I’d also like some examples. How about you name 3 GP social policies that sit on the hard right of traditional Labour.

          • Autonomouse

            Please note that in my comment I did not state that GP’s social policies sit on the hard left (you said “hard right’ I assume you mean hard left), I stated that there is a “perception (rightly or wrongly)”.

            You must appreciate and realise that there is a difference between the understanding of the those that immerse themselves in all things political (such as yourselves) as opposed to the average man/woman on the street whom has little interest in these things. If you asked the uninitiated as to their perceptions of the respective parties, how do you think those traditionally categorised as middle/right (or even middle/left for that matter) would perceive the Greens in regard to social policies? I believe it a reasonable assumption that many would deem them to be more “extreme” than Labour in regard to many of their social/economic policies.

            • weka

              ok, I’m not sure what your point is then. Obviously a large portion of the country believe that the GP policies aren’t best or they’d all be voting for them. You seem to be suggesting that the point of politics is to get the most votes and to pander to perception rather than build policy based on empiricism and values. This is probably why you don’t understand why the GP is a left wing party – they’re believe that the principles are at least as important as the power, and they know that their policies are based on provable facts.

              Besides, the long term plan is to shift the values in the country. That’s what they’ve been doing all this time. And they’re still on the ascendency.

              btw, they don’t talk about this much now, but in the past the GP wanted to step out of the traditional left/right spectrum. I have some sympathy for this view, and I can see the IP will probably pick this up again as it attracts people who consider themselves apolitical.

              Do you know why the BlueGreens failed?

              • Autonomouse

                Must confess to never having heard of the BlueGreens so googled it and it appears to just be an advisory group set up by National in 2012, so just the wolf in sheep’s clothing, or am I missing something?

                To clarify my original point, which has gotten a bit lost as we’ve been diverted by social/economic policies (which is apt given my earlier statement of perception of social/economic policies clouding the environmental clout!), I was merely stating that it’d be great to have a party that puts the environment first thus appealing to both sides of the political spectrum. The right is severely limited so far as voting options at present, so it’d be nice to have another option with broad appeal (aka not Act or the Conservatives), and the environment is close to many hearts.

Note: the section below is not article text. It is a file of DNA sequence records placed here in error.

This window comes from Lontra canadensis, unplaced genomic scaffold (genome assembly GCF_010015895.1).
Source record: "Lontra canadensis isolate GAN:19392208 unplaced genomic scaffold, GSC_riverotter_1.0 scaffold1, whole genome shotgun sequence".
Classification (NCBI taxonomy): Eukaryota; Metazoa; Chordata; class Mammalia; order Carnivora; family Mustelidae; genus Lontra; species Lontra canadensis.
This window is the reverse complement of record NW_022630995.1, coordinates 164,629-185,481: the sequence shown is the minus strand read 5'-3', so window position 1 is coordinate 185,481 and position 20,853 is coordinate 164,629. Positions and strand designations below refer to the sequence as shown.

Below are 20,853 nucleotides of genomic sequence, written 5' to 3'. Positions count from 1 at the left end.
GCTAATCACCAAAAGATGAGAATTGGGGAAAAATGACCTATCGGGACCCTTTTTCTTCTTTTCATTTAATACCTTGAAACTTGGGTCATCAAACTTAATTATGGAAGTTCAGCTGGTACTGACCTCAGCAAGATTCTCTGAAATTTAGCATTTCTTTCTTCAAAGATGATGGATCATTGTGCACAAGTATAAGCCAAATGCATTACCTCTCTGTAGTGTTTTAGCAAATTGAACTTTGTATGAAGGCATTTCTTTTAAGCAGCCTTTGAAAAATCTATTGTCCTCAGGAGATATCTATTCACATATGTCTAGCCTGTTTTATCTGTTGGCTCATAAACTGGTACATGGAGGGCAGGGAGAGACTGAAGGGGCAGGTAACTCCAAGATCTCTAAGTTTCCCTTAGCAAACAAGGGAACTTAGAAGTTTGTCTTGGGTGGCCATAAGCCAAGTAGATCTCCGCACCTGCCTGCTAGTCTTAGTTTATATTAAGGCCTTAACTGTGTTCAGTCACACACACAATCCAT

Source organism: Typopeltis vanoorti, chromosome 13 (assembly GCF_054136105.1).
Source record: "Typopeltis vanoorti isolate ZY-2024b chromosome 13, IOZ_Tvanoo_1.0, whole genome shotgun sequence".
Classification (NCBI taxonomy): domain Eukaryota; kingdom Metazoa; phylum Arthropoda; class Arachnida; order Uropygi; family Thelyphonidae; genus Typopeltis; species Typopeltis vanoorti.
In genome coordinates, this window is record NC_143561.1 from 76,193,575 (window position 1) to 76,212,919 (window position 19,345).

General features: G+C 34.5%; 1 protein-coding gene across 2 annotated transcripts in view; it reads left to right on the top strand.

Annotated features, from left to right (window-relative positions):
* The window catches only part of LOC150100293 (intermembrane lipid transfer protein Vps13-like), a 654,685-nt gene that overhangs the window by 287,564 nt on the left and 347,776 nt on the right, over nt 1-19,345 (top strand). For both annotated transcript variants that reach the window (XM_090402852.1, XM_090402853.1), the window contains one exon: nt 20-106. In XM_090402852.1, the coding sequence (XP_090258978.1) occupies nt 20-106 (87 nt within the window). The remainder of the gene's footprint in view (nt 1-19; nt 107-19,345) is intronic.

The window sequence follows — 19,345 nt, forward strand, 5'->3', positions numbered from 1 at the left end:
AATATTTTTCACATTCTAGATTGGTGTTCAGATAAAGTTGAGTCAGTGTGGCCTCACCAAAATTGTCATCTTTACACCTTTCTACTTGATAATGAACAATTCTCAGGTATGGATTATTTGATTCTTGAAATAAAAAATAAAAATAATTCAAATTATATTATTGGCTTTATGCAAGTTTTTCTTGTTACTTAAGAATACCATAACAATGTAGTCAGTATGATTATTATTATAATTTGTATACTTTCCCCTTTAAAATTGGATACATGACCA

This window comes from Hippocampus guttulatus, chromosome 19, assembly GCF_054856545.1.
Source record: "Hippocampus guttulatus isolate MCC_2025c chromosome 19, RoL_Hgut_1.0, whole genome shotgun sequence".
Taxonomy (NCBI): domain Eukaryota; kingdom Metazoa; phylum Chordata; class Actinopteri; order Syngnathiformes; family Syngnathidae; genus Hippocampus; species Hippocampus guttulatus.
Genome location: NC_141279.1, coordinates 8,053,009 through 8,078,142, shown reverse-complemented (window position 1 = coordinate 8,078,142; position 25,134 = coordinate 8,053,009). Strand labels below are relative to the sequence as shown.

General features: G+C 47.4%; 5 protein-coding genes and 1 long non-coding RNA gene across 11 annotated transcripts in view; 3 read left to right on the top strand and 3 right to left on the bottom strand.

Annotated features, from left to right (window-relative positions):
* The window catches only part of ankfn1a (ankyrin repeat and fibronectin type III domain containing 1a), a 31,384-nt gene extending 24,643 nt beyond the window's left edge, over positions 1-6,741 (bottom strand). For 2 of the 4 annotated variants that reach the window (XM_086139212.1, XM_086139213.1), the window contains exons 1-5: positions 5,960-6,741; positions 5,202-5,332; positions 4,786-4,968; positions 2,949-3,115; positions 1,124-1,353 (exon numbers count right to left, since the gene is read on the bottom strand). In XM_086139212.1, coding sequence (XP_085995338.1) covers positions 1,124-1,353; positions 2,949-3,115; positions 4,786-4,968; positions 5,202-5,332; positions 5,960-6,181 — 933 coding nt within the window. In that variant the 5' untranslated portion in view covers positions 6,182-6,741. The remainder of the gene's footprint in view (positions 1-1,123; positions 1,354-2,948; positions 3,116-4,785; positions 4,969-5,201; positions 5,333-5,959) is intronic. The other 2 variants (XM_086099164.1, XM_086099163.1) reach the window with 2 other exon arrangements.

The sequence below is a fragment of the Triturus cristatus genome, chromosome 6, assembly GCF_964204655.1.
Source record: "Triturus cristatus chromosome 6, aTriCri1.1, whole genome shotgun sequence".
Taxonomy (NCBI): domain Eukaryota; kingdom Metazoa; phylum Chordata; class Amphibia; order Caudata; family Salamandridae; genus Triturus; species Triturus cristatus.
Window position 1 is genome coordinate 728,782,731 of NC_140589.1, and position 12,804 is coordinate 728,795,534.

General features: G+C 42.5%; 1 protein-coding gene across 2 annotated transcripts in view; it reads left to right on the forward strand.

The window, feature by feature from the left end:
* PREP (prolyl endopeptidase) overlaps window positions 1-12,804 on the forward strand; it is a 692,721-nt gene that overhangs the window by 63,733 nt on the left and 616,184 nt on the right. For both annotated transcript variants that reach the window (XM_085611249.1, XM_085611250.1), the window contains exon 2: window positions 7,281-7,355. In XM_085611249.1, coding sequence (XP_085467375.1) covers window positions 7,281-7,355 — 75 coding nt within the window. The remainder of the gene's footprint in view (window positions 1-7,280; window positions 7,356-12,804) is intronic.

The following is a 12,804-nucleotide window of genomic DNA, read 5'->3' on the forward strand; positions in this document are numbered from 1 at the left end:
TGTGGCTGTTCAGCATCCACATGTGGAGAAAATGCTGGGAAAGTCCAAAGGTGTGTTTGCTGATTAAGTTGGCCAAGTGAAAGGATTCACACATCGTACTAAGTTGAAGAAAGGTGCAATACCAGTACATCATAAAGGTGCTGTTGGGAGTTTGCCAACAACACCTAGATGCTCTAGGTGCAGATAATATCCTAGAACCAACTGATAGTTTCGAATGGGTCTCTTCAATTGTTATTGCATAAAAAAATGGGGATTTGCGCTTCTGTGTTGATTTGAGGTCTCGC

By the by, wouldn’t the Bundestag be an example of environmentalism working within the ethos of the right? I admit I know very little about them, but haven’t they been a political force within the heavily industrialised nation that is Germany for over 30 years now?

        • One Anonymous Bloke

          So, you can’t cite anything more substantial than tired right wing smears to bolster your narrative. With such feeble arguments, Lefties aren’t the only ones you’ll find dismissive.

          That’s why the Greens get my vote: when they get to the big table they don’t waste their wind on smear campaigns, and all you’ve got is Smeary John.

          PS: I have no use for your “respect”. It’s worthless.

          • Autonomouse

            Again, you’ve made a further statement with not much to work with so far as constructive engagement, I guess that’s the nature of blogs for which I am an obvious novice, I’m more used to engaging with people in the physical world where manners and courtesy are thankfully still prevalent. I wish you well for the upcoming election.

            • weka

              It’s one of the downsides of the standard. People who don’t like or don’t function well in an environment of conflict, rudeness and abuse tend to stay away which means that many voices don’t get heard. On the other hand, it does enable very robust debate that you don’t get many other places.

              If you want to stick around, you can choose to just ignore the people who are rude to you. That works fairly well in lowering the rudeness, but it does require a degree of discipline.

              Myself, I’ve been enjoying the new right wingers here today that have brought in a different perspective and style of commenting, it would be a shame to lose that.

              • karol

                Is it just my perception, or have the diversionary, distracting, astroturfing right wingers melted into the night since Dirty Politics was launched.

                I think one of the reasons for some leftwingers here getting abusive maybe because of the ongoing appearance of tr0lls, who don’t really debate, but aim to derail the discussion.

                Also, it becomes frustrating when right wingers come here, running the same lines over and over. Left wing commenters feel that we’ve pretty much discredited their lines of argument with logic and evidence many times. Yet some rightees just keep coming back and running the same lines. If they won’t take notice of reasoned argument, and keep sabotaging useful discussions, how are people supposed to respond to them?

                • Autonomouse

                  Hmm, I don’t wish to raise the ire of those within the Standard, but seeing as you asked how people are supposed to respond, my suggestion would be “thanks for visiting The Standard, we welcome constructive debate from all realms of the political spectrum, but the points you raise have been covered MANY times before, so feel free to search the site and come back to this post with your thoughts if you have a new/alternative perspective that would contribute to the robust debate that we encourage”.